Should son go to Beaver Camp

Hi All Hope you have all recovered from the wild and windy weather Scott who was 7 in January is very keen to go on an outing with his Beavers(Like cubs for 6-8year old boys) They are going to Inverness for two nights and doing various things while there They will be sleeping in a hut in sleeping bags I am very nervous about his asthma and don't know if I should let him go He takes a steroid inhaler morning and night and I'm worried he will forget to take it especially as the whole group will be sleeping in the same hut His asthma is brought on by colds and viruses and I also worry that he will get a cold while away and will need his inhaler which he might be too busy to use. he tends to get wheezy with exercise,dust etc when he has a cold much more than at times when he is well I would appreciate any views that you might have Should I let him go or am I just being overprotective Take care

7 Replies

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  • Beaver Camp

    i can understand your concerns about your son going away overnight , however as a Beaver Leader myself i know that the leaders will take extremly good care of your son . Give them all the information they need to know .i'm sure he won't be left to take his medication unsupervised . Leaders are fully trained in first aid as well as other things

    Hope this gives you some reassurance

    Fiona

  • Beaver Camp

    I understand your concerns about letting him go to beaver camp for a couple of nights. I was a Guide leader for over ten years and took my girls camping for a week each year and did weekend camps. I have given a variety of medicines to the children throughout that time and alot were inhalers - i have even given antibiotics 3 times a day!. If we were going out on trips i would make sure i had their inhaler with me and the children knew i had it. Most leaders in the scouting and guiding sections are used to giving medicines to children at regular times during the day. As previously mentioned all leaders undertake regular first aid courses and all you need to do is hand his inhalers in to the leaders with instructions on when he needs to have his preventer, and just discuss with them that he may need his salbutamol inhaler if he is running around or doing anything energetic and anything else they need to know. You can always discuss any concerns you have with the beaver leaders before you make a decision.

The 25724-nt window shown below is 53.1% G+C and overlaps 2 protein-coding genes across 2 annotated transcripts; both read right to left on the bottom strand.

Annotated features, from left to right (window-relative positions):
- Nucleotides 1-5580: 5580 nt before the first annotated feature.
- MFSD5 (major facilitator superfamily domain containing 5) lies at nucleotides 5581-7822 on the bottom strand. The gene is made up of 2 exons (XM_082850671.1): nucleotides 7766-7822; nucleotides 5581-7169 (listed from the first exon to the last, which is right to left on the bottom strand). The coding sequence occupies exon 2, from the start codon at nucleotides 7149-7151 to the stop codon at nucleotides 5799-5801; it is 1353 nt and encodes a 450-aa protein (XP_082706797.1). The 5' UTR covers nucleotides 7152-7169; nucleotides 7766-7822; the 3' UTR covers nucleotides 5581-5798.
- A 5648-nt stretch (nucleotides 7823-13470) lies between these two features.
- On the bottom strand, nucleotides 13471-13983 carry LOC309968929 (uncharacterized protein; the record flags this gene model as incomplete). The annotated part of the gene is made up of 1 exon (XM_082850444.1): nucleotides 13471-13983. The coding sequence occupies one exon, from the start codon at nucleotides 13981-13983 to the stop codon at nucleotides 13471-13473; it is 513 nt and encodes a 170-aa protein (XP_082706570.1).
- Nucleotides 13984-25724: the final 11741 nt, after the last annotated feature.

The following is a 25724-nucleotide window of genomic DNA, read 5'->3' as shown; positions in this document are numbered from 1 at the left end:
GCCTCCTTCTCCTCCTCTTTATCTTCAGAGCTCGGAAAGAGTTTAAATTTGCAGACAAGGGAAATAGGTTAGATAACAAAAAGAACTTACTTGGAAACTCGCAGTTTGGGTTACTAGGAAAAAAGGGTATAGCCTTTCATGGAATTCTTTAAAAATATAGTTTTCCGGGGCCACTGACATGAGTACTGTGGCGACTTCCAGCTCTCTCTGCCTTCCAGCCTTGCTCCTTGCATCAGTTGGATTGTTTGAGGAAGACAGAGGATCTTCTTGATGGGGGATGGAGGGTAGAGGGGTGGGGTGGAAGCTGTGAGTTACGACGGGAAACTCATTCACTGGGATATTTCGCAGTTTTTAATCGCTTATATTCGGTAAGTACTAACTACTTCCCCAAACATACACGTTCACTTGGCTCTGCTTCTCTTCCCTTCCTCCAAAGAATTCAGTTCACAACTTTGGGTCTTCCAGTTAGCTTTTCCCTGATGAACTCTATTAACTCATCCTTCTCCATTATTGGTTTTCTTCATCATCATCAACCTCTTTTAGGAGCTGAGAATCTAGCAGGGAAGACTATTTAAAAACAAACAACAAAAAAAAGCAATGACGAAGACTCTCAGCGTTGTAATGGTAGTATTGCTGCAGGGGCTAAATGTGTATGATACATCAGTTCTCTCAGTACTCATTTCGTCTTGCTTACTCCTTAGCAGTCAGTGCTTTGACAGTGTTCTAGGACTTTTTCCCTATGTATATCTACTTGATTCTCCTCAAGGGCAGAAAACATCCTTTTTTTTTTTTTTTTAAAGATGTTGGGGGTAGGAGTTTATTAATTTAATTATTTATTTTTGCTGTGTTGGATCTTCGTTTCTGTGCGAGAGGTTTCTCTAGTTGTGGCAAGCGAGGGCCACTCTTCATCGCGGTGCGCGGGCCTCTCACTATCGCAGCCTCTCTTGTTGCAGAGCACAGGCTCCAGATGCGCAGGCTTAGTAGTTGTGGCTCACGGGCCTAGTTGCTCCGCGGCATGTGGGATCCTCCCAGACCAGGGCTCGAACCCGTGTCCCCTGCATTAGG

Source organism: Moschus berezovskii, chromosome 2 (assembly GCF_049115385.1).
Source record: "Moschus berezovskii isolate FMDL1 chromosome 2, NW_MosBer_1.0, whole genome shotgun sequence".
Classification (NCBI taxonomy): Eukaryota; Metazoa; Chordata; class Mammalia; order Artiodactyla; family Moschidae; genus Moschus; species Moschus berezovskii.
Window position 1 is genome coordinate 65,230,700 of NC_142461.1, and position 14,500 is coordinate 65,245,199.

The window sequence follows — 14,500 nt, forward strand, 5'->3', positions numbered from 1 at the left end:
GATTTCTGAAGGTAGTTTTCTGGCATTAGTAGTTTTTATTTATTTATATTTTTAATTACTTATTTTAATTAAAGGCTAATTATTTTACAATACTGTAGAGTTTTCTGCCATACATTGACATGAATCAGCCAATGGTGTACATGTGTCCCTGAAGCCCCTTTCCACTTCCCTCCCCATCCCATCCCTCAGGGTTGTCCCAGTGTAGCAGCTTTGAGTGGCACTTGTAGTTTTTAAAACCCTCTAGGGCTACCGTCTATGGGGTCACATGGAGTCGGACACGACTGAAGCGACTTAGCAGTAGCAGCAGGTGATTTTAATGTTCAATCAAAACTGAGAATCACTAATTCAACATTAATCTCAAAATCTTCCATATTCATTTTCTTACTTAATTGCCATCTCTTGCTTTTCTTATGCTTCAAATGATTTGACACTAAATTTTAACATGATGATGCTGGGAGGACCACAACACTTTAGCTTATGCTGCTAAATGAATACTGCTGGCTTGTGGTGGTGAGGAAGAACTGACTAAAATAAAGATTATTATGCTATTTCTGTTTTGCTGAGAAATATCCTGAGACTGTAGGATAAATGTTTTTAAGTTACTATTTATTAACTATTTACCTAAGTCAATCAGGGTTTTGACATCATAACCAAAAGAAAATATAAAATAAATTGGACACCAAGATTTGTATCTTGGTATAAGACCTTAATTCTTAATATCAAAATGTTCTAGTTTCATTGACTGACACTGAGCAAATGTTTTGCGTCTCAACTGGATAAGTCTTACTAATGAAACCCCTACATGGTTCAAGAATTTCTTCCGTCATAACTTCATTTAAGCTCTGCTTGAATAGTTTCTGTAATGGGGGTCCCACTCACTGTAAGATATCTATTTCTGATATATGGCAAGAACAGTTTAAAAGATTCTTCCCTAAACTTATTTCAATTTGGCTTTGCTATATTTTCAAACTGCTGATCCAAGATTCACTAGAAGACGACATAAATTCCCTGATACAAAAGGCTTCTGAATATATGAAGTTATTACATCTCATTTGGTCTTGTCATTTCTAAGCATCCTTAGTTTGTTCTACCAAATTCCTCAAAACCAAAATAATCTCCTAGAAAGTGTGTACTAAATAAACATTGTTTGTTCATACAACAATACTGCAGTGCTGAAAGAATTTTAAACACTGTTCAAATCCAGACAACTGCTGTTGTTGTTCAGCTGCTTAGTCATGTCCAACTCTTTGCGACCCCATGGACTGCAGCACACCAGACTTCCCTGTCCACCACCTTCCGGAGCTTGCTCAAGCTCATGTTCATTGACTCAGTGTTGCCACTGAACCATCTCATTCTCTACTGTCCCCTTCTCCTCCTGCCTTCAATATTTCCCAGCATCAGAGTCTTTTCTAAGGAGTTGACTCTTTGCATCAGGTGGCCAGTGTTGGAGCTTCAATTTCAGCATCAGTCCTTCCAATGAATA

Lisa

  • beaver camp

    Hii

    I used to be a brownie and love pack holidays etc...and found it one of the highlights! I would advise you to talk to the leaders, they deal with a lot of children and have more than likely dealt with asthmatics in the past. On my first pack holiday I was on a preventer inhaler, a proctector, as well as tablets and was always taken somewhere private to take my meds... with the reliever inhaler, make sure the leader of the activity is aware of his asthma, (pack lots of relievers so adults can look after spares..with his name on!) and encourage him to take his inhaler at the slightest sympton to ensure he stays well! if he takes a ventolin MDI then you can get a 'puffa pouch' from the net (google it) which is a colourful cover with a clip and string... useful to clip to his trousers or sim (apposed to neck if playing sport) to make sure he does have it on him all the time!

    I would encourage you to let him go, I know how annoyed with my parents I would have been if I hadn't been allowed to go! but it is your decision.

    hope this helps.

    Meegk

  • Thanks all who replied, your views and reassurances are really helpful. I spoke to the leaders who are taking them away and they were so supportive and kind that I have said that Scott can go They suggested I put several Ventolin inhalers (named) in a seperate bag along with a plan of action with his tell tale signs of an impending attack as well as his Becotide inhaler which should be named and the times of the day he should take it. Needless to say he is over the moon. All we need now is good weather Roll on the Easter Hols Hope you are all well!!!

  • heya jass!

    good decision! i am a type two brittle asthmatic and have to use oxygen, nebs, injections and bucket loads of other meds to keep me on a even keel. i went around eroupe last summer, my parents didn't want me to go becuase of my chest but i bent there arm, organised all that i needed and had a awesome time!

    my opinion is as long as there is someone to care for him, knows about his condition and has all the puffers needed then it is fine!

    at the end of the day he is as likly to have a attack with them then he is with you, so he might as well ejoy himself!

    have a great easter and don't let him eat too many eggs hehe

    lv me x x x

  • Oh please let us know how he gets on!!

  • Hi Spaniel Scott got back from his trip on Thursday, hungry dirty and very tired but he had a fantastic time His asthma was fine and the leaders got him and the two other asthmatics to take their inhalers in the privacy of the office (they were staying in a church halls) he didn't need his Ventolin at all just the Becotide twice a day. They went to Inverness and did all the things kids from cities take for granted but is such a thrill to them (swimming with flumes slides etc.,bowling cinema) as we live in such rural community these sort of activities are just not available Now he's back to school for the summer term in a blizzard and snow!!! The weather is crazy isn't it Hope all is well with you at the moment.

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